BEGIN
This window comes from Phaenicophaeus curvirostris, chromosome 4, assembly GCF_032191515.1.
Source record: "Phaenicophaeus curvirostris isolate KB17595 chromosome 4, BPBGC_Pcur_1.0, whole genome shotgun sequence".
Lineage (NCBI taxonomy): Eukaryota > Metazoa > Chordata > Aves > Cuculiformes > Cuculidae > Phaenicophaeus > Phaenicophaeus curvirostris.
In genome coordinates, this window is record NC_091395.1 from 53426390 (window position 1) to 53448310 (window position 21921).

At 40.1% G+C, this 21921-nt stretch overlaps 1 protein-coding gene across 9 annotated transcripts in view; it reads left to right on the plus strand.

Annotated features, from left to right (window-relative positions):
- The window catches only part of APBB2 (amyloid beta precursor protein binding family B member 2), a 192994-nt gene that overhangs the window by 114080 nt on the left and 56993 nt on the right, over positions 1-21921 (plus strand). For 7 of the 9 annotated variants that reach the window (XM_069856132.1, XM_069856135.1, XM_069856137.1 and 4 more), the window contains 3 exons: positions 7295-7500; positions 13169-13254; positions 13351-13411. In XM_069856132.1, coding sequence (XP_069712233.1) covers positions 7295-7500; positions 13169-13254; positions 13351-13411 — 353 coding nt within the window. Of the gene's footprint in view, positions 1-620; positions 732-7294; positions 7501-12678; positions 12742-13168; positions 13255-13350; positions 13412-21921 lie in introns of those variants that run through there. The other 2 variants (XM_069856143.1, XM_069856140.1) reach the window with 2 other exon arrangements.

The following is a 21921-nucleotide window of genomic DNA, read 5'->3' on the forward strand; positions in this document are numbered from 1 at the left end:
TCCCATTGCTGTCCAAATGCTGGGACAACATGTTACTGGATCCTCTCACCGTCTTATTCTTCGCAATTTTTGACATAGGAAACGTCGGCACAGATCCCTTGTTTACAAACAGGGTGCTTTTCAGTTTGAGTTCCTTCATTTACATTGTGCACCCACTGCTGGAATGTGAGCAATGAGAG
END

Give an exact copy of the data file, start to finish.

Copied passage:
This window comes from Phaenicophaeus curvirostris, chromosome 4, assembly GCF_032191515.1.
Source record: "Phaenicophaeus curvirostris isolate KB17595 chromosome 4, BPBGC_Pcur_1.0, whole genome shotgun sequence".
Lineage (NCBI taxonomy): Eukaryota > Metazoa > Chordata > Aves > Cuculiformes > Cuculidae > Phaenicophaeus > Phaenicophaeus curvirostris.
In genome coordinates, this window is record NC_091395.1 from 53426390 (window position 1) to 53448310 (window position 21921).

At 40.1% G+C, this 21921-nt stretch overlaps 1 protein-coding gene across 9 annotated transcripts in view; it reads left to right on the plus strand.

Annotated features, from left to right (window-relative positions):
- The window catches only part of APBB2 (amyloid beta precursor protein binding family B member 2), a 192994-nt gene that overhangs the window by 114080 nt on the left and 56993 nt on the right, over positions 1-21921 (plus strand). For 7 of the 9 annotated variants that reach the window (XM_069856132.1, XM_069856135.1, XM_069856137.1 and 4 more), the window contains 3 exons: positions 7295-7500; positions 13169-13254; positions 13351-13411. In XM_069856132.1, coding sequence (XP_069712233.1) covers positions 7295-7500; positions 13169-13254; positions 13351-13411 — 353 coding nt within the window. Of the gene's footprint in view, positions 1-620; positions 732-7294; positions 7501-12678; positions 12742-13168; positions 13255-13350; positions 13412-21921 lie in introns of those variants that run through there. The other 2 variants (XM_069856143.1, XM_069856140.1) reach the window with 2 other exon arrangements.

The following is a 21921-nucleotide window of genomic DNA, read 5'->3' on the forward strand; positions in this document are numbered from 1 at the left end:
TCCCATTGCTGTCCAAATGCTGGGACAACATGTTACTGGATCCTCTCACCGTCTTATTCTTCGCAATTTTTGACATAGGAAACGTCGGCACAGATCCCTTGTTTACAAACAGGGTGCTTTTCAGTTTGAGTTCCTTCATTTACATTGTGCACCCACTGCTGGAATGTGAGCAATGAGAG